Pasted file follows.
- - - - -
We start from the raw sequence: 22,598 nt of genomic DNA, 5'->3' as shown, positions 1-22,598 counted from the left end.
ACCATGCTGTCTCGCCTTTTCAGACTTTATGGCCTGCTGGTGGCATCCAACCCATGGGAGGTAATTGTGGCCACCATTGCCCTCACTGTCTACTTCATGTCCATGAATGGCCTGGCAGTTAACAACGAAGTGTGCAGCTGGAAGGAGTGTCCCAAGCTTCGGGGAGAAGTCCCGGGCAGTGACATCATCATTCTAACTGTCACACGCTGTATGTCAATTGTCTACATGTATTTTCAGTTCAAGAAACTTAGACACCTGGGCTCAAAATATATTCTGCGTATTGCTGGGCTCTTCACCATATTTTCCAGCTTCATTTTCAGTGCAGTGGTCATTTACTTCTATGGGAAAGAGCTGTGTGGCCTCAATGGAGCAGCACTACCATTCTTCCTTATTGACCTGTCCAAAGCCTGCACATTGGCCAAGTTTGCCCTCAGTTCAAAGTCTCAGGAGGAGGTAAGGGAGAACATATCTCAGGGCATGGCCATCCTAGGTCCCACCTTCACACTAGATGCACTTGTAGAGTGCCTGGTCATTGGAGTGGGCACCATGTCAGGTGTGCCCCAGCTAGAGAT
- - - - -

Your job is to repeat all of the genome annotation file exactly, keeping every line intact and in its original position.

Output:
We start from the raw sequence: 22,598 nt of genomic DNA, 5'->3' as shown, positions 1-22,598 counted from the left end.
ACCATGCTGTCTCGCCTTTTCAGACTTTATGGCCTGCTGGTGGCATCCAACCCATGGGAGGTAATTGTGGCCACCATTGCCCTCACTGTCTACTTCATGTCCATGAATGGCCTGGCAGTTAACAACGAAGTGTGCAGCTGGAAGGAGTGTCCCAAGCTTCGGGGAGAAGTCCCGGGCAGTGACATCATCATTCTAACTGTCACACGCTGTATGTCAATTGTCTACATGTATTTTCAGTTCAAGAAACTTAGACACCTGGGCTCAAAATATATTCTGCGTATTGCTGGGCTCTTCACCATATTTTCCAGCTTCATTTTCAGTGCAGTGGTCATTTACTTCTATGGGAAAGAGCTGTGTGGCCTCAATGGAGCAGCACTACCATTCTTCCTTATTGACCTGTCCAAAGCCTGCACATTGGCCAAGTTTGCCCTCAGTTCAAAGTCTCAGGAGGAGGTAAGGGAGAACATATCTCAGGGCATGGCCATCCTAGGTCCCACCTTCACACTAGATGCACTTGTAGAGTGCCTGGTCATTGGAGTGGGCACCATGTCAGGTGTGCCCCAGCTAGAGAT